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stud at top of hex nut

I am tearing down a 74 2.7 -- I have removed one set of heads and cam towers
according to wayne's book.

On the other side two of the hex nuts that hold the studs have the top of the stud
flush with the top of the barrel nut so I cannot get the allen wrench to bite. I have
no idea how this could happen and not much idea about how to remove the
nut.

any suggestions?
Old 04-14-2019, 01:18 PM
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Centre punch the stud. Left handed drill bit.

andy
Old 04-14-2019, 05:29 PM
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Picture will help.........

Quote:
Originally Posted by philwa View Post
I am tearing down a 74 2.7 -- I have removed one set of heads and cam towers
according to wayne's book.

On the other side two of the hex nuts that hold the studs have the top of the stud
flush with the top of the barrel nut so I cannot get the allen wrench to bite. I have
no idea how this could happen and not much idea about how to remove the
nut.

any suggestions?


Could you post a picture of the studs? Thanks.

Tony
Old 04-14-2019, 06:40 PM
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I don't know how they could be flush. I know just how they could be so close to flush that your hex bit won't grab enough for removal, though it might have grabbed enough for installation.

If not absolutely flush, you can use chisels and punches and a hammer to build up the edges of the hex socket to the point you can get some purchase.

Drilling out the stud seems a bit crude, and you'd need a long drill. The idea of a reverse twist drill is to unscrew the stud from the case. That would work also, if you can get it to happen,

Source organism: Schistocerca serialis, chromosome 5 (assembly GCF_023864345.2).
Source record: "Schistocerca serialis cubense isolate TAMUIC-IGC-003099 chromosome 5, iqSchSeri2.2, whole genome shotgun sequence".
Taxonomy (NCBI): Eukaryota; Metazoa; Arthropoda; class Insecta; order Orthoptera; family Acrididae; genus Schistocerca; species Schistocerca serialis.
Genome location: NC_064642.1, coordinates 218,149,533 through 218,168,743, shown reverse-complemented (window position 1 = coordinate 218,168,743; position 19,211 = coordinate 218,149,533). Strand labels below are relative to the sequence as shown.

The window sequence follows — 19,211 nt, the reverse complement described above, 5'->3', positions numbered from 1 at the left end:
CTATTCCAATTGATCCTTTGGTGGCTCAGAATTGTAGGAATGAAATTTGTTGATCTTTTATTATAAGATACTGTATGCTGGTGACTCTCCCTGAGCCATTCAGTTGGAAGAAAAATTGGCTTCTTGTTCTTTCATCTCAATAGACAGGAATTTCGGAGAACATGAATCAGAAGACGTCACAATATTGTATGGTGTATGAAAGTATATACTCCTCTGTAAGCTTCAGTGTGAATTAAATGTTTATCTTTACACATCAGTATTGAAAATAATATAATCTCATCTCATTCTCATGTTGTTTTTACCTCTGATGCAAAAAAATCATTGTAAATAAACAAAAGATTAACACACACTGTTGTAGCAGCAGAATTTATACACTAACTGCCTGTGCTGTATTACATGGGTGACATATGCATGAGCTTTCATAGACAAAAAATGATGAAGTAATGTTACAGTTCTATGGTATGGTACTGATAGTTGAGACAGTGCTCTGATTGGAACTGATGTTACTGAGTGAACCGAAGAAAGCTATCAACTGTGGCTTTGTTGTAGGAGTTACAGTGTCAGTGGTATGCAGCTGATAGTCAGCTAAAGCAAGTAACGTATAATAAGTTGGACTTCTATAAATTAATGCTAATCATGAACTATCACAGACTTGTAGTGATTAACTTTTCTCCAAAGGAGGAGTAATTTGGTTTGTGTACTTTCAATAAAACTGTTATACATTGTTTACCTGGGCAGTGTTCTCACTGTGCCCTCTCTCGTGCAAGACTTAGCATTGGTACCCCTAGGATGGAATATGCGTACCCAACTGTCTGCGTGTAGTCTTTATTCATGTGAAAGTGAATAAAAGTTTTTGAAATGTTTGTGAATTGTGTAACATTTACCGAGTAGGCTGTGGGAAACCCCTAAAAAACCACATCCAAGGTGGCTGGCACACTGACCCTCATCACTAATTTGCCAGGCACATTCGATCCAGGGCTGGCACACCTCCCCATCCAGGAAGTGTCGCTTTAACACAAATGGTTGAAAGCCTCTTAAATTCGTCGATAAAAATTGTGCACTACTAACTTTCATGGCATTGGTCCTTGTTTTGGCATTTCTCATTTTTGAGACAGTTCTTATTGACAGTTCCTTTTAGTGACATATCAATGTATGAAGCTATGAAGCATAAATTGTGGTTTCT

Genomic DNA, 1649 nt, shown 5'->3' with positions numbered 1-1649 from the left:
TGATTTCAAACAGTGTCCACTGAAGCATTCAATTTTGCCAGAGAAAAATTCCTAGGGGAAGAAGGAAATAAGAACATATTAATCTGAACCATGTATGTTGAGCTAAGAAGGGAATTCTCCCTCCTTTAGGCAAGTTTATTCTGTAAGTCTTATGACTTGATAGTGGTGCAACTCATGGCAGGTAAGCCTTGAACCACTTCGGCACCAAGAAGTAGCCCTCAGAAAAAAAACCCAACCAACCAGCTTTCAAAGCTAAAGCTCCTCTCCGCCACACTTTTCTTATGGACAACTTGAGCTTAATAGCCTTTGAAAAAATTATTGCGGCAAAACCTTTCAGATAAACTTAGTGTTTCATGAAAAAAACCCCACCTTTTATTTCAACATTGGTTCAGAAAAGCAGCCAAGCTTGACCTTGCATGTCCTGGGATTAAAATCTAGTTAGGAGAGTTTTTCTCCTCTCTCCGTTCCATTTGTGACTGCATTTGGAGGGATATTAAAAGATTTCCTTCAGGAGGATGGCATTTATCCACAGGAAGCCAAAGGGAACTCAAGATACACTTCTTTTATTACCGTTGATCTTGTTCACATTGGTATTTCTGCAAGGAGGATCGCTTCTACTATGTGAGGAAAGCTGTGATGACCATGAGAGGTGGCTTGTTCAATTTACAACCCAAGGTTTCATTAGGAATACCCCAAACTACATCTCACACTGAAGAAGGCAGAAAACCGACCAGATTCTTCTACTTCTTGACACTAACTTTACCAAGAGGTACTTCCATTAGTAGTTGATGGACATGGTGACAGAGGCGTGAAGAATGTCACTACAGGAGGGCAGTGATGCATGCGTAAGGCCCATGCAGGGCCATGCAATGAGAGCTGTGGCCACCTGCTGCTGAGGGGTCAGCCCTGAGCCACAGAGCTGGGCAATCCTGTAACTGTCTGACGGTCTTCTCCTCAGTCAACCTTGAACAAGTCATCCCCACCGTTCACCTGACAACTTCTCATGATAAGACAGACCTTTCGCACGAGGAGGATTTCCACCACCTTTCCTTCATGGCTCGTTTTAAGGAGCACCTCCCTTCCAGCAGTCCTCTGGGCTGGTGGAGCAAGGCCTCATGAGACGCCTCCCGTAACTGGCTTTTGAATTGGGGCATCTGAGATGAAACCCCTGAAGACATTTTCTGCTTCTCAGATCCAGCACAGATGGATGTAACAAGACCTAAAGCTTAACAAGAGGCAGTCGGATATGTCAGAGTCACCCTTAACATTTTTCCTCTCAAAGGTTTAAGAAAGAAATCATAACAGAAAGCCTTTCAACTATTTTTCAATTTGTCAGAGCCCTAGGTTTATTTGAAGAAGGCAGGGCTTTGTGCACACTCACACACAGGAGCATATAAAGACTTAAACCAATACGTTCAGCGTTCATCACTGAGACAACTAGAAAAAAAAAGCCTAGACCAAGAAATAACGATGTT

If you have an air or electric cutoff wheel, as on a die grinder, you could probably cut the stud off down by the case, where it is exposed. If you were able to leave enough of a stub, vice grips might allow you to get the rest of the stud out. Even just a little should allow you to weld a nut on the stub, and use that for extraction.

Here is another idea - there are sockets which are designed for removal of rounded nuts. Their grip faces aren't flat, like a normal socket, but are designed to cut into the nut for grip. I think they are directional, also, as 99% of fasteners are right hand thread. You basically pound the socket like tool onto the nut, then insert an extension and back the nut off. Should work on the barrel nut too. You have plenty to experiment with.

When you put the engine back together, consider using flange nuts of the proper stud diameter and pitch. They exist, and you can use a regular socket. The head is small enough that the socket doesn't bump into the cooling fins. And checking the installed height of yur studs - it is 135mm for a 2.7.
Old 04-15-2019, 03:34 PM
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Put a good square cut on a 10mm Allen might well help getting on the set.
Bruce
Old 04-15-2019, 04:43 PM
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My guess is the head stud started to pull and at some point, someone tried to tighten it. They kept tightening and the stud kept pulling till the stud pushed the tool out of the nut ...?

David
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Old 04-16-2019, 07:41 PM
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+1.......The head studs are pulling out of the case. It is likely time to time-cert (or approved equivalent) the case.

regards,
al
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Old 04-17-2019, 09:07 PM
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as several people noted someone was trying to fix a pulled stud
and that was the reason for the teardown.

The issue was cylinder 1 exhaust -- it turns out you can wiggle the cam
chain housing off on the left side with heads and cam tower in place so
I was able to get hacksaw to the stud where its exposed on the cylinder
barrel and cut the stud.

My case is a mess lots of material came out with the head studs.

Thanks for the help people.
Old 04-18-2019, 09:03 AM
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